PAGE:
The U.S. economy is beginning a “robust economic recovery,” says James Paulsen, the chief strategist of Wells Capital Management.
“That bodes well for stocks, even though the market performed so strongly last year from the March-panic lows. We won't see a moon shot like last year. But I think there are plenty of good fundamental underpinnings,” he said.
During 2010, investors could see the S&P 500 increase to 1,350, he told Barron’s. The S&P 500 was recently at 1,105.24.
“Longer term, the recovery cycle is likely to follow one of two scenarios. The first would see a strong recovery and a surge in corporate earnings," he said.
"Stocks would certainly make a lunge toward their all-time highs of, say, 1,565 in the S&P and likely reach those levels.”
If inflation is averted, Paulsen says the economy will have a “real shot at a prolonged secular bull market. The key will be keeping inflation under control a couple of years out, when the recovery is in full swing.”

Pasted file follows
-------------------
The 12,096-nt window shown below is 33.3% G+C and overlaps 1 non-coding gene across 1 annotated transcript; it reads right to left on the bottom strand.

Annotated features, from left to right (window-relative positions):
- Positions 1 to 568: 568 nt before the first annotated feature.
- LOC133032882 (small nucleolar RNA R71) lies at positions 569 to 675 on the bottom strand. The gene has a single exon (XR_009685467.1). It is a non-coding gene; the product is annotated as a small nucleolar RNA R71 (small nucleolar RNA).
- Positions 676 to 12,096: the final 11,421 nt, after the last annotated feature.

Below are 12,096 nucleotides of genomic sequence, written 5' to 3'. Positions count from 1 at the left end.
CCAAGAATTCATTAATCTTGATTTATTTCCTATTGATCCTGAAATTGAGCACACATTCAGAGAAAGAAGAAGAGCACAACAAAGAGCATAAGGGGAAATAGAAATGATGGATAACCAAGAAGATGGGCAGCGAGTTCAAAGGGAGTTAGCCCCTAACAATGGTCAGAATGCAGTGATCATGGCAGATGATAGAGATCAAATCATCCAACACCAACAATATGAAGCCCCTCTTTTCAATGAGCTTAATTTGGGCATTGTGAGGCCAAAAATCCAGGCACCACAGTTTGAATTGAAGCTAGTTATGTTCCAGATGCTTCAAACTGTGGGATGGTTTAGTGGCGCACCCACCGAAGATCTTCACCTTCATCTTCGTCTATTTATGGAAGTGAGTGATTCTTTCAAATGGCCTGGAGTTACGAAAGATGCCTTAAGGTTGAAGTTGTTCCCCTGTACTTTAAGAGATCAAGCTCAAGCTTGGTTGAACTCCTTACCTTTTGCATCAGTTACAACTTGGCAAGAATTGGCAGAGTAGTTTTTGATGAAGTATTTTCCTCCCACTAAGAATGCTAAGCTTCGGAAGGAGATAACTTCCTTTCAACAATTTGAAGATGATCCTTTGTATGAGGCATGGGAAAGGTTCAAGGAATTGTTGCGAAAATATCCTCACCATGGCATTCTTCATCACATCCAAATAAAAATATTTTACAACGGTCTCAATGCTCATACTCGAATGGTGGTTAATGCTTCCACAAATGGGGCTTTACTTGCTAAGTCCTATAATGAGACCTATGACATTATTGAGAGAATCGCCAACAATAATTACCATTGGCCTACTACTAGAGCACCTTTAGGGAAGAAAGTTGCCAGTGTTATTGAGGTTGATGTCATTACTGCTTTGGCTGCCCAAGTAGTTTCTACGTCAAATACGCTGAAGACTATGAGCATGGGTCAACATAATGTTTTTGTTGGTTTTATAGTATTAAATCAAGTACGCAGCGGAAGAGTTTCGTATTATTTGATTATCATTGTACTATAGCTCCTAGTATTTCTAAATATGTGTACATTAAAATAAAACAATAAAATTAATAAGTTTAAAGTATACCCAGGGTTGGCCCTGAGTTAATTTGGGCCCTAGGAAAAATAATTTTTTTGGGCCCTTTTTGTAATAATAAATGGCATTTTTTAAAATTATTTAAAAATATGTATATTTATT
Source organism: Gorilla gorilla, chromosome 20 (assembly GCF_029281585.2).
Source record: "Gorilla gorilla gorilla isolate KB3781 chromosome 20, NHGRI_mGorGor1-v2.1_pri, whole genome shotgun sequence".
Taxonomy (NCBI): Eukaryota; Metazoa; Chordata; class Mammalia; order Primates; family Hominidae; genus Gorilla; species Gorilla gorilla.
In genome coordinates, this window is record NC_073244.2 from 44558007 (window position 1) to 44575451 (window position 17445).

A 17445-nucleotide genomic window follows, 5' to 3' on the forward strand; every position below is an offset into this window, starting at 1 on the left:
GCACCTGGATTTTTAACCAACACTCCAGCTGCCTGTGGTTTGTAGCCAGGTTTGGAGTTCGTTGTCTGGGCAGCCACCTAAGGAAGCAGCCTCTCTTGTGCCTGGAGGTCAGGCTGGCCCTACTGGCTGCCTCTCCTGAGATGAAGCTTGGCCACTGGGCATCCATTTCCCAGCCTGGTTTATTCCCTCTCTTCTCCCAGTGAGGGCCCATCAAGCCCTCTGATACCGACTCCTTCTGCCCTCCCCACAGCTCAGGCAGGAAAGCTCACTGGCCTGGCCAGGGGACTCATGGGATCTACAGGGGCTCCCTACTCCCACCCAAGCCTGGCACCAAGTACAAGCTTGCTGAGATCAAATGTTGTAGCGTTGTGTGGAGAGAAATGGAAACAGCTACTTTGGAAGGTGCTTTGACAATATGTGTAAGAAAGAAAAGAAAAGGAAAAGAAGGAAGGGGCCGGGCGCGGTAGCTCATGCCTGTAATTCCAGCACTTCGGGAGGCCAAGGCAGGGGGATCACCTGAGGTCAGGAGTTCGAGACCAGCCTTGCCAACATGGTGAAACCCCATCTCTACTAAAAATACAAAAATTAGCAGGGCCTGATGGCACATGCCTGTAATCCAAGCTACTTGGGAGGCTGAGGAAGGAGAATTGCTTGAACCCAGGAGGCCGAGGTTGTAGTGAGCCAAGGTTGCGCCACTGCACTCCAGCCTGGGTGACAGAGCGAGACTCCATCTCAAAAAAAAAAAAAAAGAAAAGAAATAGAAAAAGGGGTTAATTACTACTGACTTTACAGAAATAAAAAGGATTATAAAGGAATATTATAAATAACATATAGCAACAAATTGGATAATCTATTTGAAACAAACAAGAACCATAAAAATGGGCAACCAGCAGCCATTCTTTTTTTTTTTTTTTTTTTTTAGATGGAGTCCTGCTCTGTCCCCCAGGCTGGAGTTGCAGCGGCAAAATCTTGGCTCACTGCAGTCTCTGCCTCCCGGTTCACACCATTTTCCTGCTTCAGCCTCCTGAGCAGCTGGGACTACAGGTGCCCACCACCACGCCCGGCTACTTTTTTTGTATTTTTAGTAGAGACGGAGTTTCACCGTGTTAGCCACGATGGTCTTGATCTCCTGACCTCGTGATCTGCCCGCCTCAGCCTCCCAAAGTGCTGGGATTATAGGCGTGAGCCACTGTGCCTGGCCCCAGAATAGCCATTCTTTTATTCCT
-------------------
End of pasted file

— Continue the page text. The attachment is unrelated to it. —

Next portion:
Paulsen is optimistic about both stocks and the economy. He predicts that GDP growth will rise to 5% from 3% to 4%.
“Liquid-asset holdings of households and businesses now stand at around $10 trillion. That's a record, relative to GDP," he said
"This money is likely to act as a slow-release Tylenol tablet over the next several years, leeching into the market and driving stock prices higher. Stock prices should also be bolstered by low core inflation," he said.
"Finally, you've got accelerating global growth, particularly in the developing world. Thus, we're likely early and not late in the stock bull market.”
The weak labor market will prevent the recovery from moving quickly, said Federal Reserve Bank of Minneapolis President Narayana Kocherlakota, Dow Jones reported.
"I do think that the economy is on the mend, and should continue to recover over the next two years in terms of both GDP and unemployment, but at slower rates than we would like," he said.
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